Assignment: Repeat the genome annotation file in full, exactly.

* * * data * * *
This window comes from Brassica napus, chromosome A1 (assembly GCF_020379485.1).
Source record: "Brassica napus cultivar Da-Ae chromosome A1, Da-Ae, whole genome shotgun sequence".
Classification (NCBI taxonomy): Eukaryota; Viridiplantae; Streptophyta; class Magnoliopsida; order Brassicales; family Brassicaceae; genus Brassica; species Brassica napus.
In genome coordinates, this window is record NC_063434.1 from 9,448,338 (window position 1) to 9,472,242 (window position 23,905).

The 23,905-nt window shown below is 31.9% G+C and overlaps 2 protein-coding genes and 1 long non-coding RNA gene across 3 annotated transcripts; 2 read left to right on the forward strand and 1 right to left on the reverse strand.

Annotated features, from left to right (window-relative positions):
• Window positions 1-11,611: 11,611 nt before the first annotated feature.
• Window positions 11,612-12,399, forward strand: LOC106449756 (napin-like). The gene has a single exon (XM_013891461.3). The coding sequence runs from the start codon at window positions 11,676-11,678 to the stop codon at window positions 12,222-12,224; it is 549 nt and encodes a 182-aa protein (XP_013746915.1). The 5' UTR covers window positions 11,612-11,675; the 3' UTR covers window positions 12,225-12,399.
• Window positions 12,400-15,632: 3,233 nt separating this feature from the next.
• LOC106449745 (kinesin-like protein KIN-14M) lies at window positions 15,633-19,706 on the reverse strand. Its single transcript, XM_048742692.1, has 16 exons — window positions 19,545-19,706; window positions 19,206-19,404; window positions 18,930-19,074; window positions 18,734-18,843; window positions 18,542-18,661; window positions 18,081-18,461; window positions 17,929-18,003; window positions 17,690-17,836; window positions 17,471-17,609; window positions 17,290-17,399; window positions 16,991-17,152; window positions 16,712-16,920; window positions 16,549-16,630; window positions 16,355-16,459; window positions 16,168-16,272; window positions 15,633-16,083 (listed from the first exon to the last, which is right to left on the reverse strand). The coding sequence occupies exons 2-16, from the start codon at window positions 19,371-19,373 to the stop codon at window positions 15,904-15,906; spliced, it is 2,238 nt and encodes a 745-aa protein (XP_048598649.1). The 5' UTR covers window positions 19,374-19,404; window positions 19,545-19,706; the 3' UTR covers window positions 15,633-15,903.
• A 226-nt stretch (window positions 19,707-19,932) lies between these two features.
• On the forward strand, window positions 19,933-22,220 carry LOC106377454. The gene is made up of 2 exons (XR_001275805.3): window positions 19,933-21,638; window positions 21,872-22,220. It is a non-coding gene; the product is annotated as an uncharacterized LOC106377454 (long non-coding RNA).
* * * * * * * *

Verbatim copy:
This window comes from Brassica napus, chromosome A1 (assembly GCF_020379485.1).
Source record: "Brassica napus cultivar Da-Ae chromosome A1, Da-Ae, whole genome shotgun sequence".
Classification (NCBI taxonomy): Eukaryota; Viridiplantae; Streptophyta; class Magnoliopsida; order Brassicales; family Brassicaceae; genus Brassica; species Brassica napus.
In genome coordinates, this window is record NC_063434.1 from 9,448,338 (window position 1) to 9,472,242 (window position 23,905).

The 23,905-nt window shown below is 31.9% G+C and overlaps 2 protein-coding genes and 1 long non-coding RNA gene across 3 annotated transcripts; 2 read left to right on the forward strand and 1 right to left on the reverse strand.

Annotated features, from left to right (window-relative positions):
• Window positions 1-11,611: 11,611 nt before the first annotated feature.
• Window positions 11,612-12,399, forward strand: LOC106449756 (napin-like). The gene has a single exon (XM_013891461.3). The coding sequence runs from the start codon at window positions 11,676-11,678 to the stop codon at window positions 12,222-12,224; it is 549 nt and encodes a 182-aa protein (XP_013746915.1). The 5' UTR covers window positions 11,612-11,675; the 3' UTR covers window positions 12,225-12,399.
• Window positions 12,400-15,632: 3,233 nt separating this feature from the next.
• LOC106449745 (kinesin-like protein KIN-14M) lies at window positions 15,633-19,706 on the reverse strand. Its single transcript, XM_048742692.1, has 16 exons — window positions 19,545-19,706; window positions 19,206-19,404; window positions 18,930-19,074; window positions 18,734-18,843; window positions 18,542-18,661; window positions 18,081-18,461; window positions 17,929-18,003; window positions 17,690-17,836; window positions 17,471-17,609; window positions 17,290-17,399; window positions 16,991-17,152; window positions 16,712-16,920; window positions 16,549-16,630; window positions 16,355-16,459; window positions 16,168-16,272; window positions 15,633-16,083 (listed from the first exon to the last, which is right to left on the reverse strand). The coding sequence occupies exons 2-16, from the start codon at window positions 19,371-19,373 to the stop codon at window positions 15,904-15,906; spliced, it is 2,238 nt and encodes a 745-aa protein (XP_048598649.1). The 5' UTR covers window positions 19,374-19,404; window positions 19,545-19,706; the 3' UTR covers window positions 15,633-15,903.
• A 226-nt stretch (window positions 19,707-19,932) lies between these two features.
• On the forward strand, window positions 19,933-22,220 carry LOC106377454. The gene is made up of 2 exons (XR_001275805.3): window positions 19,933-21,638; window positions 21,872-22,220. It is a non-coding gene; the product is annotated as an uncharacterized LOC106377454 (long non-coding RNA).